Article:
As seen in Speed On The Water Issue 35 March/April 2019.
Who will guide the high-performance marine industry into the future? Here’s a look at 12 shakers and movers who have yet to celebrate their 40th birthdays.
Words by Matt Trulio and Jason Johnson | Photos by Pete Boden
There’s no shortage of gray hair in the high-performance marine world—that much we know, starting with a quick look in the mirror. Right now, that’s not a problem. But could it become one? Is there a next generation of folks in the go-fast marine world who can and will shepherd the industry when its elder statesmen are gone?
The answer to both questions is yes. Lacking fresh blood, the high-performance marine industry will die. It doesn’t run itself. The good news is there’s a slew of younger folks who are already involved and ready to take the industry to another level as their predecessors fade out of the picture.
Younger, at least for the purposes of this article, means less than 40 years old. That’s borderline ancient for industries such as technology and hospitality, but not for marine. In our world, people just begin to hit their stride as they enter their thirties.
What follows is a look at a dozen of the brightest young lights in high-performance marine industry. While there are no guarantees, we’re confident their accomplishments to date will be eclipsed by their future achievements. They have talent and drive.
And they also have time.
TEAGUE CUSTOM MARINE, VALENCIA, CALIF.
VICE PRESIDENT, MARKETING
For longer than 34-year-old Cherilyn Noack has been alive, her father, the legendary Bob Teague, has owned and operated Teague Custom Marine in Valencia, Calif., with his wife, Andrea. It’s safe to say that Cherilyn and her younger brother, John, were born into the family business being that they grew up in the offshore racing pits, at poker runs and around Powerboat magazine tests. Even their uncle, Norm, works as an engine builder for Teague Custom Marine.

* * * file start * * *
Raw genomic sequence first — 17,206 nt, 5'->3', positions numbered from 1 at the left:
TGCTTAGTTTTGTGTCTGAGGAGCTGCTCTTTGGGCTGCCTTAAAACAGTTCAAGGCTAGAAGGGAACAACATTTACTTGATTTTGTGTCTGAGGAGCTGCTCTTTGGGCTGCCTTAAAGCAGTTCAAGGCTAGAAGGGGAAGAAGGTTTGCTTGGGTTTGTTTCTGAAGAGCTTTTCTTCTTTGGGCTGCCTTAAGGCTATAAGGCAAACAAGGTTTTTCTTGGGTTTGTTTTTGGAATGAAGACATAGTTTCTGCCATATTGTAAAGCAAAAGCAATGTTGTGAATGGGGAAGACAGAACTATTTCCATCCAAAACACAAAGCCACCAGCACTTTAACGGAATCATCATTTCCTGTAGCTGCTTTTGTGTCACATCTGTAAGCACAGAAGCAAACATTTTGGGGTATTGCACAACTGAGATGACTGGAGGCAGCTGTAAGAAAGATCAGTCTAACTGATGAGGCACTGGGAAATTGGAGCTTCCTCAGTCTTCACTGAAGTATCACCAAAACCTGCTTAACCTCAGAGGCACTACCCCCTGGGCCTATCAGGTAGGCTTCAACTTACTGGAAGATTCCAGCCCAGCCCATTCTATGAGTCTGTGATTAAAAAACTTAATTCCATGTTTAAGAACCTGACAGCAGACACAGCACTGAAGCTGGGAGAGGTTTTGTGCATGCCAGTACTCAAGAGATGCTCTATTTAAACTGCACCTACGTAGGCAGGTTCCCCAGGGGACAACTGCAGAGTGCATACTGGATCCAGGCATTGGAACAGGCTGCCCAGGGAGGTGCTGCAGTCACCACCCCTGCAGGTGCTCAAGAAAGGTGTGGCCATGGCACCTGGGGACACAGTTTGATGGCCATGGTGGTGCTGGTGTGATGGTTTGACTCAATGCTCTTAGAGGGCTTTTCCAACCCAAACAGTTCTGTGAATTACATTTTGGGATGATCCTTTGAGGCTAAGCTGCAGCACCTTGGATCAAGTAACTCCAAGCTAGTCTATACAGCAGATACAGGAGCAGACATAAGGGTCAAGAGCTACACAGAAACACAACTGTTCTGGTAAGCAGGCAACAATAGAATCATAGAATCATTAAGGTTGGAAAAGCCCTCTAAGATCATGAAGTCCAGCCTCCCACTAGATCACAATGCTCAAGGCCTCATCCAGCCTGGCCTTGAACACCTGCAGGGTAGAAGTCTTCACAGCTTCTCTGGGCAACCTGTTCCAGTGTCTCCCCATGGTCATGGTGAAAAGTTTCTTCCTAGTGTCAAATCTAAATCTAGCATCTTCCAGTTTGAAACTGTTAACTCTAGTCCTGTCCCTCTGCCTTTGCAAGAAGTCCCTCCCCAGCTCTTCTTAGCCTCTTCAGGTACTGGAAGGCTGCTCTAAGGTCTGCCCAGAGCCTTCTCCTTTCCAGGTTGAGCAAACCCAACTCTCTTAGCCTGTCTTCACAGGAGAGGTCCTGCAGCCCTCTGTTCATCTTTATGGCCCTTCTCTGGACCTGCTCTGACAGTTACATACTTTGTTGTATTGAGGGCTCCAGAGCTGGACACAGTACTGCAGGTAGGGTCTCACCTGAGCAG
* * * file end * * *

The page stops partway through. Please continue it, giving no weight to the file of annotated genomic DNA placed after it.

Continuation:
That said, Noack, who married one of the company’s lead riggers, Josh Noack, in
2013, never felt pressured to go into the family business. Now, the mother of two boys—Cru, 5, and Nixon, 2—wouldn’t have it any other way, and hopes that TCM will continue to thrive as a third-generation business one day.
“In high school I was pretty sure I wanted to go to an art school—I was interested in interior design,” said Noack, who graduated from California State University-Northridge in
2007 with a bachelor of science in business administration with an option in business law. “My dad encouraged me to enroll in a school that wasn’t as specific as an art college, which was a good call. I majored in business admin because I knew I’d need a good business background no matter what I decided to do.”
Noack worked at TCM part-time through college and came to realize she genuinely enjoyed working at the shop. She knew she loved boating as a hobby, but she quickly grew fond of the camaraderie she encountered with industry colleagues as well as TCM customers around the world.
“I’ve been around this my entire life—it’s always been a family atmosphere for us,” Noack said. “It’s also a family atmosphere with many of the companies we work with on a daily basis.
It’s always a family affair with the dedicated team from Teague Custom Marine, which is located in Valencia, Calif. Last fall, the crew had fun running its 31-foot DCB powered by twin 1,400-hp TCM engines in the annual DCB Regatta in Lake Havasu City, Ariz., and Noack got a good shot from the back seat to prove it.
Some people such as the Inmans, who own IMCO Marine, and Gene Willen of Howard Custom Boats, I’ve known since I was a little kid. The same goes for some customers who have owned several boats with Teague power.”
Noack, who has been part of a major shift toward digital marketing and social media promotions over the last several years, handles everything from TCM’s extensive advertising campaigns and online parts catalog to company merchandise and customer service.
“Much of what Teague looks like to the outside world—what people know or think of when it comes to the brand—starts with me,” said Noack, who pointed to her parents as her main role models, adding that her goals for the business are to expand engine and product development, and continue to keep Teague Custom Marine at the forefront of boaters’ minds as the go-to source and trusted company for quality parts and service.